They drove back and after a couple of hours they could see in the distance a tall, drab cylindrical pillar, like a monstrous stalagmite except for the plume of black smoke that issued from its tip. It marked their destination. Sophie looked at it for a long moment. It was a cold reminder that just beyond these idyllic hills there lurked an altogether different and far less tangible reality. Or was it the other way around she asked herself, was she leaving a realm of illusion to reenter one of real menace and dread? Looking at Josef’s handsome brow she saw a bead of perspiration and took out her handkerchief. Reaching over, she gently wiped it off. He smiled and they drove on.
That afternoon became the first of many. Venturing out even when inclement weather threatened, their time together was blissful and after that first afternoon Sophie never again looked at the distant chimney, moreover she noticed that Josef never looked at it either. He simply trusted the road to lead them back, no matter how far into the countryside they had ventured.
In the autumn months that followed they spent more and more time together, in conversation, on long walks, they listened to music and they made love. Love that was at first tentative and awkward, but as their passion grew, desire overwhelmed hesitation and awkwardness disappeared. They became perfectly attuned to the needs of each other’s bodies and soon their nights together became for both a glorious symphony of the flesh. Neither could imagine such bliss without the other and each was a lesser being when they were apart.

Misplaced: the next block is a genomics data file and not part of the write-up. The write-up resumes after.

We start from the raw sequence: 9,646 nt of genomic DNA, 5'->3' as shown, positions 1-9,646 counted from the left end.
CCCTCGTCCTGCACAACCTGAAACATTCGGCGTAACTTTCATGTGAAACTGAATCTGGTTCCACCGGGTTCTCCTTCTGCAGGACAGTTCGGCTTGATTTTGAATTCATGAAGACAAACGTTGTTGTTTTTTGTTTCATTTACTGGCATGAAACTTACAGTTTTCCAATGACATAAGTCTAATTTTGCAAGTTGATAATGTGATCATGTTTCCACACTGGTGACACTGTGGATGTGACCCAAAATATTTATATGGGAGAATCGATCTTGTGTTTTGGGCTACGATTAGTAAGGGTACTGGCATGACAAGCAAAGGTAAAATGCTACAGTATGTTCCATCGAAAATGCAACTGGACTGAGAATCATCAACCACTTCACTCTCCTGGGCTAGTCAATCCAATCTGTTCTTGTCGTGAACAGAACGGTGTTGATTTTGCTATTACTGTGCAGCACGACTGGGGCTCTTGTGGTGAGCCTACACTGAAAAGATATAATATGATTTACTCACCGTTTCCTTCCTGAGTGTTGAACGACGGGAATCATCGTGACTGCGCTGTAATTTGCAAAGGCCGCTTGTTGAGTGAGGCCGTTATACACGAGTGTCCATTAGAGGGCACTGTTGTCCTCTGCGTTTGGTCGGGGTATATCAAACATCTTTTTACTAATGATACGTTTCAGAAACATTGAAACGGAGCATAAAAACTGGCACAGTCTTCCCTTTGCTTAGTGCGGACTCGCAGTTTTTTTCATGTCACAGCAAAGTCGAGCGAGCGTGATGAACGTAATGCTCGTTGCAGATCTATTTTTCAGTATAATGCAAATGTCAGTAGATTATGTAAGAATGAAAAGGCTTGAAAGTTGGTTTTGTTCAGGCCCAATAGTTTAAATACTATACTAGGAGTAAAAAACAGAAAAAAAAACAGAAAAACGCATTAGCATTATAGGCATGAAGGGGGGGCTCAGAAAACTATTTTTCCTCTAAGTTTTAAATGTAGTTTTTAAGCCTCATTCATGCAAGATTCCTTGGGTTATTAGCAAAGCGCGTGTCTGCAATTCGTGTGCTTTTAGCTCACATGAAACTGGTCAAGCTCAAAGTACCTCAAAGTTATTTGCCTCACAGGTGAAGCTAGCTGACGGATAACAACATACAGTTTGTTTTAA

Early one morning in Josef’s room, as a cold light began to creep in through the window, he awoke and lay awake for an hour looking at Sophie. Her hair was an ocean of gold, he mused, her skin a silken cloth, softer and finer than that which any loom could hope to weave. Her eyes, closed were like two dark calligraphic strokes, her mouth, a luscious fruit, one taste of which was more addictive than the most insidious drug. He smiled inwardly. She must have looked like this as a baby, he thought. He leant over, buried his face in her hair and inhaled deeply. She had a wonderful wholesome aroma, like the smell of freshly baked bread. So unlike his own which he always considered to be salty and acidic. She awoke and found him gazing into her eyes. She smiled then promptly rolled over away from him.